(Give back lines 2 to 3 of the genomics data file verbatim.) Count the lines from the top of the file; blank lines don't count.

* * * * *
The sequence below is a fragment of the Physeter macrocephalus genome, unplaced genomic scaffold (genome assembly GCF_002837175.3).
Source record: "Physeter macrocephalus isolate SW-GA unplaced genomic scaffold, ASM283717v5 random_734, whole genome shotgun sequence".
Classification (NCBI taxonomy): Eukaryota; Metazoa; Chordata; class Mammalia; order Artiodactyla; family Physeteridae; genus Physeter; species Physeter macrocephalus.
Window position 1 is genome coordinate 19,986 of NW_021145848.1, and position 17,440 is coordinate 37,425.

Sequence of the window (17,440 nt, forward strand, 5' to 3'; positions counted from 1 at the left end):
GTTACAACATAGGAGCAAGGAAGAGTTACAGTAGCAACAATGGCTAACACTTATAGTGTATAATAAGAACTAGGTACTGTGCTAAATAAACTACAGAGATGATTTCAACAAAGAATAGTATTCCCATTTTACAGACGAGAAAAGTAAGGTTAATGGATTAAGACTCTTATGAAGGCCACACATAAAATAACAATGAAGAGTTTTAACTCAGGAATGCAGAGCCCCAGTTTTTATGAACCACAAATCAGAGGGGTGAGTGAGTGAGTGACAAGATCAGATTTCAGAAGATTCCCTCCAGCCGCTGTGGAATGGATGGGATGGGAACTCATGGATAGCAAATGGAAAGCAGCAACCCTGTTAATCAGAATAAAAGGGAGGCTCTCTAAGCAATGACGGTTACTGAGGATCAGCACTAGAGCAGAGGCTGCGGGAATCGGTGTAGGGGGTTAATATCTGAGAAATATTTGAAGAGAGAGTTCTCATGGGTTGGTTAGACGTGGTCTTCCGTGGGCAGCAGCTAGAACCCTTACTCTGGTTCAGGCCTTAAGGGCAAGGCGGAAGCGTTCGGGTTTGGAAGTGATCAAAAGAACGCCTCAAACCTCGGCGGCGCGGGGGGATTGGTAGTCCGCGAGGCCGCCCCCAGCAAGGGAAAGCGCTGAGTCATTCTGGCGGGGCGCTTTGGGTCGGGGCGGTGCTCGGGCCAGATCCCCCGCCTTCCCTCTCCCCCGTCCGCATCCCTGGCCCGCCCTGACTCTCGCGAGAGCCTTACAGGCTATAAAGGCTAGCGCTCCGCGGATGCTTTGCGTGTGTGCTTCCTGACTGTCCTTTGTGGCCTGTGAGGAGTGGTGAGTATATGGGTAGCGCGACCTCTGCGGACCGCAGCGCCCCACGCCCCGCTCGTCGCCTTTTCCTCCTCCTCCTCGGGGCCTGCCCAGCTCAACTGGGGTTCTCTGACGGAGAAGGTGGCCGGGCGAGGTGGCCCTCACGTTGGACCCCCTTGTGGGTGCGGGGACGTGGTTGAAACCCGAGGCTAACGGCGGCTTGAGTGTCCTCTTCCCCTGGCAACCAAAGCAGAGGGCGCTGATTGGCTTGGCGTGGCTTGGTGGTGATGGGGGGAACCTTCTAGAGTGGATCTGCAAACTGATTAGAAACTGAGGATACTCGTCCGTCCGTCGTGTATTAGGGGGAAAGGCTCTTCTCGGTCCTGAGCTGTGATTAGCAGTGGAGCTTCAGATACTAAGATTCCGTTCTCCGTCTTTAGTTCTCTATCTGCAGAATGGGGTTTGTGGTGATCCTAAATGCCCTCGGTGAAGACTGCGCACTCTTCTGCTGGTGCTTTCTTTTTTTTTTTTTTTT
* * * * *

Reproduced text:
Source record: "Physeter macrocephalus isolate SW-GA unplaced genomic scaffold, ASM283717v5 random_734, whole genome shotgun sequence".
Classification (NCBI taxonomy): Eukaryota; Metazoa; Chordata; class Mammalia; order Artiodactyla; family Physeteridae; genus Physeter; species Physeter macrocephalus.